On the afternoon of 17 September 1944, Lieutenant Joseph Enthammer, a Wehrmacht artillery officer based in Arnhem, gazed up to the clear skies, hardly believing what he saw. White 'snowflakes' appeared to hang in the air. 'That cannot be' he thought. 'It never snows in September! They must be parachutists!' They were and he was witnessing the first wave of the British parachute assault on Arnhem. The war had reached the Reich and the blow moreover had come as a total surprise.
The Allies had expected operation Market-Garden to bring about the collapse of the Wehrmacht in the West and shorten the war but the Germans resolved to fight. This ground-breaking study uniquely chronicles this period of the war through the eyes of the ordinary German soldier and analyses the reasons for the eventual outcome.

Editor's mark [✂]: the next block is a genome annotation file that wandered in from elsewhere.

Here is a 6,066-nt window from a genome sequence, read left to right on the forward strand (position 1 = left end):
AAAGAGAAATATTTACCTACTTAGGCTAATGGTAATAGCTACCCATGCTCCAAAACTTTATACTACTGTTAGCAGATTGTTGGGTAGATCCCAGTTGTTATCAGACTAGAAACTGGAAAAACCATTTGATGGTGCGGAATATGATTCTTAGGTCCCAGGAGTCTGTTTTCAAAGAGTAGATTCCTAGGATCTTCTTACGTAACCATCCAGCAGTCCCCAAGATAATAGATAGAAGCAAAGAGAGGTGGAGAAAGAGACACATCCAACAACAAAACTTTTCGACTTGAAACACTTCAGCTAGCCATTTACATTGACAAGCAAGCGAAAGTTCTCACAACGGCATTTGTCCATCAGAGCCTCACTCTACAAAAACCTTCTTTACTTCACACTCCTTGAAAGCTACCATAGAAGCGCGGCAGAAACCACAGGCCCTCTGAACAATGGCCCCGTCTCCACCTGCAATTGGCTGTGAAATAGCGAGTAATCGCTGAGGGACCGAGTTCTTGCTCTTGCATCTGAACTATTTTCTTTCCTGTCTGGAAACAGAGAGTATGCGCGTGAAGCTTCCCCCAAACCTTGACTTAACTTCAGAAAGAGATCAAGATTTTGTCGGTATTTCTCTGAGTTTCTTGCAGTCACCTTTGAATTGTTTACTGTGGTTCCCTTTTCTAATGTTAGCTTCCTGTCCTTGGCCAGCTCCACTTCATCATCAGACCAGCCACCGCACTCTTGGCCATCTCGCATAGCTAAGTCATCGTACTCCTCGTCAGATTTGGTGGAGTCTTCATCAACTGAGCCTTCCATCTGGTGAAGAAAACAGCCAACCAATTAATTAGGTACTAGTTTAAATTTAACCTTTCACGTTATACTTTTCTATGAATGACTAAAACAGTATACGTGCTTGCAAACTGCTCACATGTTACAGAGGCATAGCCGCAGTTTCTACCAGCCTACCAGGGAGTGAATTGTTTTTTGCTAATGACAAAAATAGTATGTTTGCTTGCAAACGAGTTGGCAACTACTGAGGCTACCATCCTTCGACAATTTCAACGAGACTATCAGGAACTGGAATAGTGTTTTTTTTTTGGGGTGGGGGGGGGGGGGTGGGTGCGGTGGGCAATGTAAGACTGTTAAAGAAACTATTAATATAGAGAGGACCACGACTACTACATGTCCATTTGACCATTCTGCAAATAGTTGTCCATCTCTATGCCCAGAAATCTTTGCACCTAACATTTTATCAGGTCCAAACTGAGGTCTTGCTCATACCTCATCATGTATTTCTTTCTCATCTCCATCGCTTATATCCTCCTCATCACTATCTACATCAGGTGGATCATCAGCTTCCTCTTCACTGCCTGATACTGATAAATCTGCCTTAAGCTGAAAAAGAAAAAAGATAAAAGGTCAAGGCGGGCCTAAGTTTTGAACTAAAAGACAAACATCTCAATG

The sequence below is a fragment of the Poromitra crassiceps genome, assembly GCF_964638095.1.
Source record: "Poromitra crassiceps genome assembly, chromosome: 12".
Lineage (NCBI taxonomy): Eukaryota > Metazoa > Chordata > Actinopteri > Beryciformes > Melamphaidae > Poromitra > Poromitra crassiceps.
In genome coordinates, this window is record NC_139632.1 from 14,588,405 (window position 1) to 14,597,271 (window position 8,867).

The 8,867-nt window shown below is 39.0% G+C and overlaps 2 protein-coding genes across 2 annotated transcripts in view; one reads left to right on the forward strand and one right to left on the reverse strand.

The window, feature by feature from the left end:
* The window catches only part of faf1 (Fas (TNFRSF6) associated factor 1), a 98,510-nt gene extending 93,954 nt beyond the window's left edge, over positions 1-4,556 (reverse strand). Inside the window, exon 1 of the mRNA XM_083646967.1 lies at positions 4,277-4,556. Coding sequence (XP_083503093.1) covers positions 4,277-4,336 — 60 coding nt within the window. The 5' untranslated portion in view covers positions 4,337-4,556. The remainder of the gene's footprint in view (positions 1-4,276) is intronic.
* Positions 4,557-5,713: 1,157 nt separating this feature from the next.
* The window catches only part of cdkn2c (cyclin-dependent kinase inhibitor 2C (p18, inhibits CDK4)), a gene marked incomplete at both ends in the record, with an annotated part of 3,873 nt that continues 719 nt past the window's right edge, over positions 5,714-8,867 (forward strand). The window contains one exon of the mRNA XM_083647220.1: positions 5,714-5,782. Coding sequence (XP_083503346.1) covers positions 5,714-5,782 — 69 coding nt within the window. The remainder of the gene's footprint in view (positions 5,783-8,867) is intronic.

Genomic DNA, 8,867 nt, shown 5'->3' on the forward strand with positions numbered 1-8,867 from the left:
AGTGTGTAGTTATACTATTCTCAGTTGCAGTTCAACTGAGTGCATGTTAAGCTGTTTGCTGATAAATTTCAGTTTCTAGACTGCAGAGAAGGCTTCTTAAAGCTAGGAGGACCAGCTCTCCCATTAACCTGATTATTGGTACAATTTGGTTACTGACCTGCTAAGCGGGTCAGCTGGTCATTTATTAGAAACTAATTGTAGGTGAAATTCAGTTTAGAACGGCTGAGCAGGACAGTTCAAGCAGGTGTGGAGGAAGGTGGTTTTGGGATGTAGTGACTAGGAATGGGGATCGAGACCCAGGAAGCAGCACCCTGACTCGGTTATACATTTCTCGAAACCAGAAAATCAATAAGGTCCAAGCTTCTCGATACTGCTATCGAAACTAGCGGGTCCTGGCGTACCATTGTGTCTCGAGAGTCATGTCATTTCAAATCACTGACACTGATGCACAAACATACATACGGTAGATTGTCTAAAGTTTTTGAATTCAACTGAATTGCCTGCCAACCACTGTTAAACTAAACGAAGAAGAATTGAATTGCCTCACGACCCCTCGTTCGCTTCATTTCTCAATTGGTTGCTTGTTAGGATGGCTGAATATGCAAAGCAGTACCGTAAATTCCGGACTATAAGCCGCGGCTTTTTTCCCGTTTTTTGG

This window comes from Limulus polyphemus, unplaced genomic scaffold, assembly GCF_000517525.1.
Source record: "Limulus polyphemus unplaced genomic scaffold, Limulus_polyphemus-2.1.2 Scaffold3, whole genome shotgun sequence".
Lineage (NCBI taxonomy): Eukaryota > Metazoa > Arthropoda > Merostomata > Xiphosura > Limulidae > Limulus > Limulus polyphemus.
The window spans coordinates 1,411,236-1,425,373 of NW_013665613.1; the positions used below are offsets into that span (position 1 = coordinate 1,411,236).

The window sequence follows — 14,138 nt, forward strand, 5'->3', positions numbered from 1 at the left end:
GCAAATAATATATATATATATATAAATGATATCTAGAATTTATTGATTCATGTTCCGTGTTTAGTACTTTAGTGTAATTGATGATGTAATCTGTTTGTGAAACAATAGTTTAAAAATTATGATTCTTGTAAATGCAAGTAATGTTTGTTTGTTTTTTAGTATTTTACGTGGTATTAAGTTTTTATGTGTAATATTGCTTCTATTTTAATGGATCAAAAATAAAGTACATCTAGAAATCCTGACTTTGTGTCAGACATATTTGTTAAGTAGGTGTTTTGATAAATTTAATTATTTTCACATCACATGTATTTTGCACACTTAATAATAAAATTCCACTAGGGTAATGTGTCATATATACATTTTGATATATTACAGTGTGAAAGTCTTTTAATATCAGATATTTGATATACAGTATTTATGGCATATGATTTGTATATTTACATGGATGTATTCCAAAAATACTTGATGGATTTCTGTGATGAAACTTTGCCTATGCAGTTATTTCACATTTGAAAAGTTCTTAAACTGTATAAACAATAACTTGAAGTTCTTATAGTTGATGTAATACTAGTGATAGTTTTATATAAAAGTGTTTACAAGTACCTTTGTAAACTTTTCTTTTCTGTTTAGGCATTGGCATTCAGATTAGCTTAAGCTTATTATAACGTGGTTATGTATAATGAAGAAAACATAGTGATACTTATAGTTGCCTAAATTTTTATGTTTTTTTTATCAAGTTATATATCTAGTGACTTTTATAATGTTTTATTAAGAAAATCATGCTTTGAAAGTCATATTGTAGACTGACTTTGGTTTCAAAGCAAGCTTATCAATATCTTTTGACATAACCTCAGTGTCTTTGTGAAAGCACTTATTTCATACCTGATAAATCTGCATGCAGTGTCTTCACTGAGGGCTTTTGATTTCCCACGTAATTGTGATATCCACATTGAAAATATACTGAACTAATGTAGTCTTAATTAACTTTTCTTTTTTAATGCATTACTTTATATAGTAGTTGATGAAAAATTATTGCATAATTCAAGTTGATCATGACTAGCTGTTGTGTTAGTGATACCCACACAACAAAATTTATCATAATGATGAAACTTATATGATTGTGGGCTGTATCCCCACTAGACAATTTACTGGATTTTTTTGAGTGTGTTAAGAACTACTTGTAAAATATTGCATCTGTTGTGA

This major work has stimulated renewed debate about one of the most controversial operations of the last War providing a German perspective on Market-Garden and the Battle of Arnhem and examining the reasons why this bold Allied stroke failed. This account of the battle is original, penetrating and highly readable, essential for all of those interested in the history of World War 2.